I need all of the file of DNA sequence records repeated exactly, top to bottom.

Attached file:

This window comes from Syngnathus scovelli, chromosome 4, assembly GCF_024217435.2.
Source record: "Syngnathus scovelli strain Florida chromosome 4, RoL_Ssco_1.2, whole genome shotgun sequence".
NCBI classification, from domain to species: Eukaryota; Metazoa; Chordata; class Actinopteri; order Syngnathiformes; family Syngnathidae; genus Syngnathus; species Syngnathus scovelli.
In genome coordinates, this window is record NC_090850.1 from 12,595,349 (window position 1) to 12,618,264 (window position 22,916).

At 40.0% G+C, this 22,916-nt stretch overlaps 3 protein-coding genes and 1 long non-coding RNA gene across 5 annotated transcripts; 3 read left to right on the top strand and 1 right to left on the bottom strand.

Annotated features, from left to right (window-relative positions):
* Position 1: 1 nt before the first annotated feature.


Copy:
This window comes from Syngnathus scovelli, chromosome 4, assembly GCF_024217435.2.
Source record: "Syngnathus scovelli strain Florida chromosome 4, RoL_Ssco_1.2, whole genome shotgun sequence".
NCBI classification, from domain to species: Eukaryota; Metazoa; Chordata; class Actinopteri; order Syngnathiformes; family Syngnathidae; genus Syngnathus; species Syngnathus scovelli.
In genome coordinates, this window is record NC_090850.1 from 12,595,349 (window position 1) to 12,618,264 (window position 22,916).

At 40.0% G+C, this 22,916-nt stretch overlaps 3 protein-coding genes and 1 long non-coding RNA gene across 5 annotated transcripts; 3 read left to right on the top strand and 1 right to left on the bottom strand.

Annotated features, from left to right (window-relative positions):
* Position 1: 1 nt before the first annotated feature.